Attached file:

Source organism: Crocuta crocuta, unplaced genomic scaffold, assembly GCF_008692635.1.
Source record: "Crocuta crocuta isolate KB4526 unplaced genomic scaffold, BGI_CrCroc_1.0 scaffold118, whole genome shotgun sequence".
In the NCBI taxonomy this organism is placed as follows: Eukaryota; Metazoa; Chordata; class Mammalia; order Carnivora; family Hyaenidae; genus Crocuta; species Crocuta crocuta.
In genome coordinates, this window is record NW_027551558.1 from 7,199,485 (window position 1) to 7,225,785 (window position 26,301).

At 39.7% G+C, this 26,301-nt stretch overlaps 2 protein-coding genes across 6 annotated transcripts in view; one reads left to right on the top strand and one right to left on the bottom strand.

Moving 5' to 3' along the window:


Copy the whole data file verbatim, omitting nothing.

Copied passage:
Source organism: Crocuta crocuta, unplaced genomic scaffold, assembly GCF_008692635.1.
Source record: "Crocuta crocuta isolate KB4526 unplaced genomic scaffold, BGI_CrCroc_1.0 scaffold118, whole genome shotgun sequence".
In the NCBI taxonomy this organism is placed as follows: Eukaryota; Metazoa; Chordata; class Mammalia; order Carnivora; family Hyaenidae; genus Crocuta; species Crocuta crocuta.
In genome coordinates, this window is record NW_027551558.1 from 7,199,485 (window position 1) to 7,225,785 (window position 26,301).

At 39.7% G+C, this 26,301-nt stretch overlaps 2 protein-coding genes across 6 annotated transcripts in view; one reads left to right on the top strand and one right to left on the bottom strand.

Moving 5' to 3' along the window: